A side note that should be considered here is that activators can produce transcription enhancing proteins which expedite RNA polymerase/promoter contact.

The operon also contains the operator region, which can bind to repressor proteins and prevent transcription. The operator typically lies adjacent to or physically overlaps the promoter. This repressor-operator complex often acts by blocking RNA polymerase from binding to its promoter, leaving the operon “off”.

SREBP-1c is an activator thus supporting positive gene regulation. One of its targets is the Sterol Response element-1 (SRE-1), which binds proteins involved in triglyceride and cholesterol synthesis. SRE also aids in the production of the SREBP-1c itself. So as we can see, SRE creates a protein, which it can later interact with to induce lipid enzyme production.

The promoter region for the development of SREBP-1c has several regulatory controls apart from SRE-1.


Liver X Receptor (LXR), located in the nucleus of liver cells, upregulates SREBP-1c transcription [5,6]. LXR forms a complex with the Retinoid X Receptor (RXR), which is required for its interaction with Liver X response elements (LXRE)[5,6,7]. LXRE are enhancer regions, located within the actual SREBP-1c promoter [8] that bind LXR-RXR, which then acts as an activator of the 1c variant transcription [5,6,7]. LXR forms a complex with the Retinoid X Receptor (RXR), which is required for its interaction with Liver X response elements (LXRE) [5,6,7]. Agonists of LXR increase mRNA of SREBP-1c but have no impact on their SREBP-1a and 2 counterparts [6,7]. This further lends evidence to the claim that the 1c version is the most potent target of LXR in elevating lipogenic enzymes [2].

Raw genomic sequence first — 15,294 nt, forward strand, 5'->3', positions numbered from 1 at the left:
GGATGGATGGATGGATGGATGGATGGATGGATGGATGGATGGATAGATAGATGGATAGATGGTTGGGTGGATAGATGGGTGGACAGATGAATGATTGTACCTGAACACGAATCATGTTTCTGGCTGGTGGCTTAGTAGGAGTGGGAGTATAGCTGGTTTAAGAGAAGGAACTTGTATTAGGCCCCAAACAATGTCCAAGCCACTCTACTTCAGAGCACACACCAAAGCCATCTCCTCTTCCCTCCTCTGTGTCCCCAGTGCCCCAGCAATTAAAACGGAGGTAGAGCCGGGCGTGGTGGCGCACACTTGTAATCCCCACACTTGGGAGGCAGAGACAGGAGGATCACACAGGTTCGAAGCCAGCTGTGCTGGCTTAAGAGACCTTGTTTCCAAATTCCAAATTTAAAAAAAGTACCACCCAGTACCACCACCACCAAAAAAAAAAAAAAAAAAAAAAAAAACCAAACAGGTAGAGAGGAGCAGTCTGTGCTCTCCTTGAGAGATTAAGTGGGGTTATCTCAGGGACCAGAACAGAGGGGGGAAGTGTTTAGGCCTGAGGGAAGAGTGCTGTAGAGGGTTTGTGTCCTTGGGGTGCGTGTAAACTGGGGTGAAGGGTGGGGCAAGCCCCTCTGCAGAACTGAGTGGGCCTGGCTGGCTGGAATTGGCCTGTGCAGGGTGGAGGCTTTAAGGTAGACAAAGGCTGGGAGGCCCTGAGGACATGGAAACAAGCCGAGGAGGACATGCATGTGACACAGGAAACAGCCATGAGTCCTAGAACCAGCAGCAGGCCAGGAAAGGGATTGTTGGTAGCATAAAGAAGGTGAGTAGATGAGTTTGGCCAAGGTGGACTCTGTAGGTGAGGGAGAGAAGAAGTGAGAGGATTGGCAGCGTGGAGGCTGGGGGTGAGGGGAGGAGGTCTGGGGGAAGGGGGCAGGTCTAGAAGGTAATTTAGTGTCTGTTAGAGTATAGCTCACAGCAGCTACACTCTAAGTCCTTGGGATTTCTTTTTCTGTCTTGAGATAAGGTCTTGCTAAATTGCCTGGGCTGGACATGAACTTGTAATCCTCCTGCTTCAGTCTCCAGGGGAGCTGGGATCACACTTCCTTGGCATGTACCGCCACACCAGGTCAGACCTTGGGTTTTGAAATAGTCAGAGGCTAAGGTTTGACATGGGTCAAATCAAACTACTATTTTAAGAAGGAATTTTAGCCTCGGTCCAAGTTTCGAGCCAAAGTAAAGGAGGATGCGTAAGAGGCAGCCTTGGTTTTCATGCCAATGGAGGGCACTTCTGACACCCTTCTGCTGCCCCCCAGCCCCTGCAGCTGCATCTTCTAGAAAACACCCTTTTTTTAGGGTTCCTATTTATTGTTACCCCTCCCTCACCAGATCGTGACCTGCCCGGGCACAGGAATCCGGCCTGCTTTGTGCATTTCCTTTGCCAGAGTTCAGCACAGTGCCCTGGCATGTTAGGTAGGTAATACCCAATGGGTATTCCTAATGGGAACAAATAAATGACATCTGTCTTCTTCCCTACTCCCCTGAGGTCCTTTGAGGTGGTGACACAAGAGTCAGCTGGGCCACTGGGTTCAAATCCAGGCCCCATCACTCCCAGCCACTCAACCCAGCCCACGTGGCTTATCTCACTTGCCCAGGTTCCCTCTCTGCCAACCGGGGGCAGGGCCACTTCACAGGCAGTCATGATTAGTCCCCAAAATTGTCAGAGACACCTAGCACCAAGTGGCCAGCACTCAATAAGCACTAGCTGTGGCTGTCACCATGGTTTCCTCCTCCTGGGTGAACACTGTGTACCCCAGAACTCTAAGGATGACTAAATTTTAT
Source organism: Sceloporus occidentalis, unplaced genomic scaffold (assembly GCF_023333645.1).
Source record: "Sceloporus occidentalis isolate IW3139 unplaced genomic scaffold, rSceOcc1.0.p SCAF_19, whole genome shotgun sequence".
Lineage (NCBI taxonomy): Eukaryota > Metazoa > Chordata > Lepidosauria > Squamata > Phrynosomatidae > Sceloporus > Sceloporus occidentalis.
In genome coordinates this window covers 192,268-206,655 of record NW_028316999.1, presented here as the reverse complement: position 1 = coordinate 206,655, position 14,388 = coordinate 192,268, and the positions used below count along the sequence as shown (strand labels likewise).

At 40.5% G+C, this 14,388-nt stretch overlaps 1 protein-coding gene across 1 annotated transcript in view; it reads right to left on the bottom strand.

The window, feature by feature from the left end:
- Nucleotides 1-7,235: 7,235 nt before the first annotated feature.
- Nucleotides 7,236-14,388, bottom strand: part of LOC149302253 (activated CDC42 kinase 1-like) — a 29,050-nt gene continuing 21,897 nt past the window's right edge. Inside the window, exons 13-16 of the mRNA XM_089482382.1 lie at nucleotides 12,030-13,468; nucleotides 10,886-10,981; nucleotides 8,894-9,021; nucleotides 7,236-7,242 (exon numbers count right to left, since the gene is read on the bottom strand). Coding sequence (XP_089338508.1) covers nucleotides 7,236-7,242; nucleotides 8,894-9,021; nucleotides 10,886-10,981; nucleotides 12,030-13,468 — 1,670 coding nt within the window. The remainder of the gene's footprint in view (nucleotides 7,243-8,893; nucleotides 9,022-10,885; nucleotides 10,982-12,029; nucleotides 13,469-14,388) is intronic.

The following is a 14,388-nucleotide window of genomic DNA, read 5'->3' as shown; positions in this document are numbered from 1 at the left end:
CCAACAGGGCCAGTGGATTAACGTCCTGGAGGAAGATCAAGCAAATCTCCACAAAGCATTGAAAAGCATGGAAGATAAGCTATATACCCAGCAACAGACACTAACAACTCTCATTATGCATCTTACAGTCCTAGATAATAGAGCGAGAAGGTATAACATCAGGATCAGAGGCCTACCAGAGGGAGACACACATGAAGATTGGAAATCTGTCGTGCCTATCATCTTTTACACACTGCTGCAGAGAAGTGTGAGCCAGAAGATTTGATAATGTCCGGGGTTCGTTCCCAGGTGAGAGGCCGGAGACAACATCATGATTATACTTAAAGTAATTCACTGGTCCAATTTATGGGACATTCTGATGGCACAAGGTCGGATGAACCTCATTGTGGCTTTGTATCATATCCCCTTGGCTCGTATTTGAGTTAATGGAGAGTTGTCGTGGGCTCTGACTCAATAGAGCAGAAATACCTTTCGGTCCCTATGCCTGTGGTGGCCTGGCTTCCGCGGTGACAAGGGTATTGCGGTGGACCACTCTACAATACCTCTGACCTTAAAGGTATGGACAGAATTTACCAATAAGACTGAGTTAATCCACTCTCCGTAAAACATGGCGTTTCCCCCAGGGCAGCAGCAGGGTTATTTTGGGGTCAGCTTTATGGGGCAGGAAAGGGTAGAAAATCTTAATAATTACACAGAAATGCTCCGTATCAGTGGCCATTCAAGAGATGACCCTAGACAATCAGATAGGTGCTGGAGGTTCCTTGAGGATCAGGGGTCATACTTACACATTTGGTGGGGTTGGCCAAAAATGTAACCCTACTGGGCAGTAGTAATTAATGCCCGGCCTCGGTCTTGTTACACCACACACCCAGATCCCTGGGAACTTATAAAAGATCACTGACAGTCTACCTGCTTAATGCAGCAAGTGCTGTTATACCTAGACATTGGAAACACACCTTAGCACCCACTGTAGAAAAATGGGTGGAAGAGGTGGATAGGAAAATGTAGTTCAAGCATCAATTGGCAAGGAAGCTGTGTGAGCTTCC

While the LXR-RXR is a strong player in SREBP-1c production, insulin is the key player. SREBP1-c mRNA is elevated during hyperinsulinemia conditions and when cultured hepatocytes are exposed to insulin [9,10]. In fact, the potency of LXR-RXR is greatly reduced in the absence of insulin as it does not have the capacity to cleave the precursor to mature SREBP-1c so 1c remains attached to and in essence idle in the endoplasmic reticulum (ER) [10,11].